OT The metric conversion of the US would happen if they taught it in school.

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There is no reason to even speak about the US standard. Any US conversions will be when it happens in the real world.
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Metspitzer wrote the following:

My kids were learning the metric system when they were in elementary school in the 1960s.
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Bill
In Hamptonburgh, NY
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I vaguely remember getting confused by the metric system when I was in school in the late 60s and early 70s.
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On 12/29/11 08:41 pm, Kurt Ullman wrote:

My late mother-in-law, who immigrated to the USA from Europe when she was in her 40s, said that if she could get used to all these strange non-decimal-based US weights and measures, any Americans could learn the metric system if they started early.
Perce
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I don't remember about elementary school but it was in high school in early 50s. I spent 6 years (two 3 year tours) in Germany and used all metric for my home projects. Much, much simpler than this stupid system we are stuck with.
IIANM the first attempt to force the nation to change was in the late 60s.
Harry K
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<...snipped...>

The US considered a switch to the metric system in Thomas Jefferson's time. Imagine how much simpler it would have been then, before the industrialization of the late 19th & 20th centuries.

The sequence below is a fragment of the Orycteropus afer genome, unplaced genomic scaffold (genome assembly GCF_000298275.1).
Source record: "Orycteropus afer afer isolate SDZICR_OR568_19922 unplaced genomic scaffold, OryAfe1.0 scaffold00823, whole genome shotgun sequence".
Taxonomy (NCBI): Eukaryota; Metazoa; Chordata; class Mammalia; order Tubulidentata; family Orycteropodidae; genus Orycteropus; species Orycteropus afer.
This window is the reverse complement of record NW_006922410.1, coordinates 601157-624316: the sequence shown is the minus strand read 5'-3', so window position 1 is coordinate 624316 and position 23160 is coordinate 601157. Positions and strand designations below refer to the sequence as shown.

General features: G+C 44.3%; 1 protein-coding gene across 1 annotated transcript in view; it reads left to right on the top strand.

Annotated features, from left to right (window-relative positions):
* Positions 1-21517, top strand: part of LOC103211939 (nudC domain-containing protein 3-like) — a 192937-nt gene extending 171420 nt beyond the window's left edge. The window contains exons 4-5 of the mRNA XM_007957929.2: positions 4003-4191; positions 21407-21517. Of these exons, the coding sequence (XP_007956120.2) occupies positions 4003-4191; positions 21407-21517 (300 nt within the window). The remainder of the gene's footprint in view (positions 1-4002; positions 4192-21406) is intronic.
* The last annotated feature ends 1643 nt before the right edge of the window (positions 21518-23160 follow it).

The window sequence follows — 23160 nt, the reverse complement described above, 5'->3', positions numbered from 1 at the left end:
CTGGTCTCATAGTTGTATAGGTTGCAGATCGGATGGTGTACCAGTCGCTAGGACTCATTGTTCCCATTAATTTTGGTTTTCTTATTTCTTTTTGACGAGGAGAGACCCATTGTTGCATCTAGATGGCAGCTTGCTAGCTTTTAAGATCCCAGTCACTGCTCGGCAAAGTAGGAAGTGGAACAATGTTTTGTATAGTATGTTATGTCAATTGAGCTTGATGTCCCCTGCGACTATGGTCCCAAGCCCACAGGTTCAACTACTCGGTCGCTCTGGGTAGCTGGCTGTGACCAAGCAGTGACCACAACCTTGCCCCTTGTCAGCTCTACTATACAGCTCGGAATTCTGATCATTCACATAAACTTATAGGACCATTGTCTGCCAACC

--
Make it as simple as possible, but not simpler. (Albert Einstein)

Larry Wasserman - Baltimore Maryland - lwasserm(a)sdf. lonestar. org
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wrote:

Teaching is one thing but it doesn't really stick.
What is needed is some of those old systems follow the migration path of the liter. Consider the 16" standard for stud spacing. Change it to metric and in a while some building wall will be able to estimate the number of metrically spaced studs.
On a personal experience I had a very nice teak wall system using standards and brackets that came from Denmark. The challenge was mounting standards that were designed for metric walls on a USA wall and attaching them to studs. And another thing would be to start packaging goods in kilograms. You can heft a package and guess that it weighed about 5 pounds. Until you can judge a couple of kilos that way you will never become adept at the conversion.
And one of my favorite set of road signs was on I19 that runs from Tucson to the Mexican border. The first sign said "This road is signed in metrics". The very next sign gave the speed limit in mph.
In my present home state you will find signs that inform you that the next exit is 1 1/4 miles ahead. Strange because I have never seen an odometer in 1/4 mile increments. But it translates to 2 km.
Charlie
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Yes, we never get the feel for it. Plenty of US kids learn the metric system in school, but they never get to the point where they can estimate how much something weighs in Kilograms or estimate how many Liters a quantity of liquid is.
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Davej wrote the following:

Having to Learn something that one may never use in real live is a waste of time and money. Classes teaching metrics should be limited to those who intend to go on to careers where metrics are actually used. It's like having to learn Latin.
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Bill
In Hamptonburgh, NY
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Drugs have taught an entire generation of Americans the metric system.
P. J. O'Rourke
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wrote: